Contraception: Effective contraception is critical in preventing unintended pregnancies in women living with HIV and women with TB. The ACTG has conducted several pharmacokinetic studies to assess interactions between antiretroviral therapy (ART), TB treatment and contraceptives. A5375 confirmed that doubling the dose of the emergency contraception levonorgestrel (a medication that taken very soon after unprotected sex to prevent a pregnancy from occurring in someone not already pregnant) achieves levels required for pregnancy prevention when taken with efavirenz-based ART or with rifampicin-containing TB therapy and marks an important step in offering contraceptive choice to women living with HIV and being treated for TB.
Aging/menopause: Women with HIV experience menopause earlier, have more severe menopausal symptoms, and are at higher risk of post-menopausal complications such as bone loss compared to women without HIV. The group is working to develop a study that will explore the use of treatments such as the transdermal estrogen patch versus escitalopram (an antidepressant) for menopausal symptoms and determine if they treatments will lead to a reduction in bone loss among women living with HIV. This study will address an understudied area of the women’s health agenda, and is an important step in providing insight into a possible way to improve quality of life and clinical outcomes for women aging with HIV.
Transgender Women: Transgender women are the fastest-growing population of people living with HIV in the United States and have an extremely high global prevalence of HIV, yet have been underrepresented in clinical trials of ART. A5403 (the GET IT RIgHT Study), while not yet open, will evaluate interactions between feminizing hormone therapy (17-b oestradiol) and several commonly used ART regimens in adult transgender women living with HIV. This study represents important progress in optimizing evidence-based ART for transgender women and has the potential to improve our ability to delivery safe and effective gender-affirming care.
These studies are a small subset of the exciting and important ongoing work of the ACTG. The WHCSG looks forward to the coming year and to continuing to support research that can close critical data gaps and improve health and wellness for women living with HIV.
Study Shows the Probiotic Visbiome ES is Safe But Has No Anti-inflammatory Benefit in People Living with HIV
A5350 was a randomized, double-blind, two-arm study designed to evaluate whether 24 weeks of the probiotic Visbiome Extra Strength (ES) therapy caused a significant change in inflammation levels and was safe and did not cause side effects people whose HIV was well-controlled on stable antiretroviral therapy. Visbiome ES was well tolerated with only mild to moderate gastrointestinal side effects, such as flatulence. The primary assessment was soluble CD14, a marker that has previously been associated with gut inflammation and bacteria crossing from the gut into the body. This inflammation has been associated with cardiovascular and other disease and increased mortality in people living with HIV. The study did not detect a difference in the change of this inflammation marker or several others after treatment with the probiotic compared to placebo. While researchers saw the changes in the gut bacteria expected after treatment with Visbiome ES (which are associated with healthy gut bacteria), there was no evidence of change in the leakiness of the gut or gut inflammation. As people living with HIV are living longer, there may be dietary interventions to help maintain health, but this study did not demonstrate any benefit of the probiotic Visbiome ES in people living with HIV who are on stable ART.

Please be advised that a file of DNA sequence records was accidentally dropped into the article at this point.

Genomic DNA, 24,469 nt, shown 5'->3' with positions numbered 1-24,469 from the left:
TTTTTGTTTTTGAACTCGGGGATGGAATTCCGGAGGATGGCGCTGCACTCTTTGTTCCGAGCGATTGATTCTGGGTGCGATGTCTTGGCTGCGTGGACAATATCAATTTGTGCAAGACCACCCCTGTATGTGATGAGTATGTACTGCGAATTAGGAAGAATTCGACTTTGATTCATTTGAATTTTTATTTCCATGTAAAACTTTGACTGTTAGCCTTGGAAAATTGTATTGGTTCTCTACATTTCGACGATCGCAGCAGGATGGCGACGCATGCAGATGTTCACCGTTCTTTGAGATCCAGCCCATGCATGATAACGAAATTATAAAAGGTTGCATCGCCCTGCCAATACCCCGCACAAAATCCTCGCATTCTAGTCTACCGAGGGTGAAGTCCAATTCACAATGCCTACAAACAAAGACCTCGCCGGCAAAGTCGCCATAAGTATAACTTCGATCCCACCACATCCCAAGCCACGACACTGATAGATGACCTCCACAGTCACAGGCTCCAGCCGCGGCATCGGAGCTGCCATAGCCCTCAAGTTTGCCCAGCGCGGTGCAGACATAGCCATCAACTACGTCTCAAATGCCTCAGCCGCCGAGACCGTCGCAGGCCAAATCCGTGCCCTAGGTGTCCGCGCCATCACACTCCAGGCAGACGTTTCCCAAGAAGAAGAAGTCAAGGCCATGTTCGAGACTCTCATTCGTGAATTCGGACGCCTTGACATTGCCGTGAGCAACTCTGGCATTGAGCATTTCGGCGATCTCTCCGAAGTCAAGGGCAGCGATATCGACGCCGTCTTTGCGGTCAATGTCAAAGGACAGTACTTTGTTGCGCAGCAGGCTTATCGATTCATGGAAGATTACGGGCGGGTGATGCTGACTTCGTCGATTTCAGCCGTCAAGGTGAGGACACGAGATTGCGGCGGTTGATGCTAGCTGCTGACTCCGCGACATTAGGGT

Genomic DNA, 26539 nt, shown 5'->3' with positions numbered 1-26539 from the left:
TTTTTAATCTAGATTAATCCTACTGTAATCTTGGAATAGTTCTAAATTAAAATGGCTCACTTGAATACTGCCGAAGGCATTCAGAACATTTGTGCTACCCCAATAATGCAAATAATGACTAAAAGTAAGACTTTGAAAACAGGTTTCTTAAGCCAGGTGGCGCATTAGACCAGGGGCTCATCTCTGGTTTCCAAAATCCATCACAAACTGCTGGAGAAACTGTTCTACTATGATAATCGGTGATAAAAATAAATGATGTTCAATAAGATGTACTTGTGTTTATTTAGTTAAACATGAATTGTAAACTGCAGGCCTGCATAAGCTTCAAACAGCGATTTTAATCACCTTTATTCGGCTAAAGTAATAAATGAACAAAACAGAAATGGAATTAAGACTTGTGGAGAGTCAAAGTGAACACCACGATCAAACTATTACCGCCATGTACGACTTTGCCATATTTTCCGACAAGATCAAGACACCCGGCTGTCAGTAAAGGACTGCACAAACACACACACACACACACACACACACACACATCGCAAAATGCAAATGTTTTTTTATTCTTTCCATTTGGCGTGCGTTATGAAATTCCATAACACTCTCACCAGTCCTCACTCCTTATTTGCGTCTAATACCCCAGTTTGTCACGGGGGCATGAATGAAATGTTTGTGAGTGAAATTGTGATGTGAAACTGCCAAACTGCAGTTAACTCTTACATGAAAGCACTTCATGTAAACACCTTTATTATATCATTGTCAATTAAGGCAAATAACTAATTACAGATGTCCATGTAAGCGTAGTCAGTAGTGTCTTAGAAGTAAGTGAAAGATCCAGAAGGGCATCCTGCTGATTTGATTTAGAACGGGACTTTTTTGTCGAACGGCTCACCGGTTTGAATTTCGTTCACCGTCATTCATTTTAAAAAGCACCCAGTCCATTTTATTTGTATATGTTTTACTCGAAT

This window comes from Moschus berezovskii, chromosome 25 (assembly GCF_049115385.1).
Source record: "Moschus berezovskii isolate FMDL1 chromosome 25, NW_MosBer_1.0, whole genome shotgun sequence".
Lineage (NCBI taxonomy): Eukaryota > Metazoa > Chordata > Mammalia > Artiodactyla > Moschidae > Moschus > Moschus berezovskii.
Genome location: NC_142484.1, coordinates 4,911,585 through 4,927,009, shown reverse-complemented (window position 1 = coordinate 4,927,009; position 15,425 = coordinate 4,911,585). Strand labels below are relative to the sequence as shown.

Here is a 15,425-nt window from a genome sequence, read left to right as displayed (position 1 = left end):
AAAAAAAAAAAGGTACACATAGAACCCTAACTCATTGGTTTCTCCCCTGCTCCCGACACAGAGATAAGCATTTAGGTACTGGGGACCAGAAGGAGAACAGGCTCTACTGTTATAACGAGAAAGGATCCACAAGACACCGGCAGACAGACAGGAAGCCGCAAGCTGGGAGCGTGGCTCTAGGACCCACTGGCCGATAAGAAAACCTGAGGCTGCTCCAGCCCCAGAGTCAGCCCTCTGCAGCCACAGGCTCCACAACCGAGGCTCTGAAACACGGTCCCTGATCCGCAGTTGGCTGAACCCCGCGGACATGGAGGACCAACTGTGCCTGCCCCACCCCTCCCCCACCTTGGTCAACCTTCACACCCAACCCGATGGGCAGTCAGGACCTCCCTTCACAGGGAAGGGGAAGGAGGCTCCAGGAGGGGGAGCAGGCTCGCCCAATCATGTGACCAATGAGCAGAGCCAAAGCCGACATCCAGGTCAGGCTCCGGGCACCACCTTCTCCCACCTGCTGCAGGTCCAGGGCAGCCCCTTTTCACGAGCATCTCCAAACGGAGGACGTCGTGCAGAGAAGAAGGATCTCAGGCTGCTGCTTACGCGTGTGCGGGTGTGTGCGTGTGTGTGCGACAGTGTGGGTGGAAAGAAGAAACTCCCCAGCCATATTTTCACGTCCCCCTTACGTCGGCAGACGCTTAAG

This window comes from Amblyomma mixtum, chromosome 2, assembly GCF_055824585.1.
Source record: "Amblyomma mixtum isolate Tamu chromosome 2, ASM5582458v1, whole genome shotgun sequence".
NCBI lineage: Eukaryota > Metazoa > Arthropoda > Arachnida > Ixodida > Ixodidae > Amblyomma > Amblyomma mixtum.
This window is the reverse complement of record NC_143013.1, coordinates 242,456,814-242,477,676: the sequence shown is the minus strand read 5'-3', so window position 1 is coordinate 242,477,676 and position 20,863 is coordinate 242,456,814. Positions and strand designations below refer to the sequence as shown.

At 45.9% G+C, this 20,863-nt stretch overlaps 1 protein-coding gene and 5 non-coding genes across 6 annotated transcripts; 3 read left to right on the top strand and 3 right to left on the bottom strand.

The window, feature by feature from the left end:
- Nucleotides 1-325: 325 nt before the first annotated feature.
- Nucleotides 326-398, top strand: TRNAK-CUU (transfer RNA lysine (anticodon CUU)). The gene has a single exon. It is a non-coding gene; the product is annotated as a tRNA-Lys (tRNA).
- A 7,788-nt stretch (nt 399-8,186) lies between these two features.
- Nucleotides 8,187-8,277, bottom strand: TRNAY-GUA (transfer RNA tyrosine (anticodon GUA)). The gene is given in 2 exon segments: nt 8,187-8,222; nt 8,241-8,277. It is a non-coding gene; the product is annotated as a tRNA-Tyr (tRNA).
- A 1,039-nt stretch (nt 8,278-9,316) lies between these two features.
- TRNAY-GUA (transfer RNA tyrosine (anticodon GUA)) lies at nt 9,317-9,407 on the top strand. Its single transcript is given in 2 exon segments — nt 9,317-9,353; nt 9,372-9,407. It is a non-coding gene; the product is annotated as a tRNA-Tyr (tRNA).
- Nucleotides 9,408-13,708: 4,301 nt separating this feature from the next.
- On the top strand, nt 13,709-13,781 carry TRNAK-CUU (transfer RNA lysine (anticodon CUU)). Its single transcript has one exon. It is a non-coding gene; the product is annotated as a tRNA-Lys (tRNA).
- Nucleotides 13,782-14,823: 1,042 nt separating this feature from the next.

Integrative Multi-Omics Approach Reveals Serum Markers of Tuberculosis Among People with Advanced HIV
TB accounts for disproportionate morbidity and mortality among people living with HIV. Conventional methods of diagnosing TB, including smear microscopy and Xpert MTB/RIF, have lower sensitivity in people living with HIV. Novel high-throughput approaches, such as miRNAomics and metabolomics, may advance our ability to recognize subclinical and difficult-to-diagnose TB, especially in people who have advanced HIV. In an “omics” approach, complete identification and characterization of a class of biological molecules is attempted – e.g., miRNAomics seeks to characterize the abundance of all microRNAs (non-coding RNA molecules that regulate gene expression). In this study, we sought to evaluate if the use of a multi-omics approach in HIV/TB co-infection could further identify contributory pathways in the development of TB. We evaluated three different modalities in serum: cytokines/chemokines, microRNAs, and metabolites. We conducted a case-control study leveraging A5274 (REMEMBER), a multi-country, open-label randomized controlled trial comparing four-drug empiric standard TB treatment with isoniazid preventive therapy in people living with HIV initiating ART with CD4 counts <50 cells/mL. Cases of incident TB were site-matched with controls to identify serum microRNAs, cytokines/chemokines, and metabolites associated with the development of newly diagnosed TB in oeople living with HIV . We found higher TNFα and IP-10/CXCL10 in cases (p=0.011, p=0.0005) and higher MDC/CCL22 in controls (p=0.0072). A machine learning approach using the multi-omics data revealed that a metabolite/microRNA pair, gamma-glutamylthreonine and hsa-miR-215-5p, had the ability to accurately discriminate incident TB cases from controls with an area under the ROC curve of 0.965. hsa-miR-215-5p, which targets genes in the TGF-β signaling pathway, was downregulated in cases. Gamma-glutamylthreonine, a breakdown product of protein catabolism, was less abundant in cases.